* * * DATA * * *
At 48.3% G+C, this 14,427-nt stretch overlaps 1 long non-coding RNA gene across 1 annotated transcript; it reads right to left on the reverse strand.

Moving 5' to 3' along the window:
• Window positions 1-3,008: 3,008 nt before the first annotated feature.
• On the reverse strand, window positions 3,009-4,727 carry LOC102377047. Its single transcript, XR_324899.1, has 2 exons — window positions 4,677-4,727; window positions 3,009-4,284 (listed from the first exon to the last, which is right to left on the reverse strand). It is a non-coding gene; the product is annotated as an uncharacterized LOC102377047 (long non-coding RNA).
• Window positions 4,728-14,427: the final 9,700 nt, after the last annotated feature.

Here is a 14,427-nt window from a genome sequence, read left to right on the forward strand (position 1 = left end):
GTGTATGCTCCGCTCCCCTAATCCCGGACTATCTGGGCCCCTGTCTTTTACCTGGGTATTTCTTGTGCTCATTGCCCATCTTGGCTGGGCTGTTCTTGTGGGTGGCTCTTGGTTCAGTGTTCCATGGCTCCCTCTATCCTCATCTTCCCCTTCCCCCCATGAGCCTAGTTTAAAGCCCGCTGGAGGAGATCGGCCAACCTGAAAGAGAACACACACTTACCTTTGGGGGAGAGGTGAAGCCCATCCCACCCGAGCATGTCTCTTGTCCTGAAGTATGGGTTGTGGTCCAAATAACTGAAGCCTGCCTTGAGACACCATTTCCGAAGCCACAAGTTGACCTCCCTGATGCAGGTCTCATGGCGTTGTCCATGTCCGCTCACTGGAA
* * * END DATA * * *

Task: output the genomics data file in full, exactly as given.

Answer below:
At 48.3% G+C, this 14,427-nt stretch overlaps 1 long non-coding RNA gene across 1 annotated transcript; it reads right to left on the reverse strand.

Moving 5' to 3' along the window:
• Window positions 1-3,008: 3,008 nt before the first annotated feature.
• On the reverse strand, window positions 3,009-4,727 carry LOC102377047. Its single transcript, XR_324899.1, has 2 exons — window positions 4,677-4,727; window positions 3,009-4,284 (listed from the first exon to the last, which is right to left on the reverse strand). It is a non-coding gene; the product is annotated as an uncharacterized LOC102377047 (long non-coding RNA).
• Window positions 4,728-14,427: the final 9,700 nt, after the last annotated feature.

Here is a 14,427-nt window from a genome sequence, read left to right on the forward strand (position 1 = left end):
GTGTATGCTCCGCTCCCCTAATCCCGGACTATCTGGGCCCCTGTCTTTTACCTGGGTATTTCTTGTGCTCATTGCCCATCTTGGCTGGGCTGTTCTTGTGGGTGGCTCTTGGTTCAGTGTTCCATGGCTCCCTCTATCCTCATCTTCCCCTTCCCCCCATGAGCCTAGTTTAAAGCCCGCTGGAGGAGATCGGCCAACCTGAAAGAGAACACACACTTACCTTTGGGGGAGAGGTGAAGCCCATCCCACCCGAGCATGTCTCTTGTCCTGAAGTATGGGTTGTGGTCCAAATAACTGAAGCCTGCCTTGAGACACCATTTCCGAAGCCACAAGTTGACCTCCCTGATGCAGGTCTCATGGCGTTGTCCATGTCCGCTCACTGGAA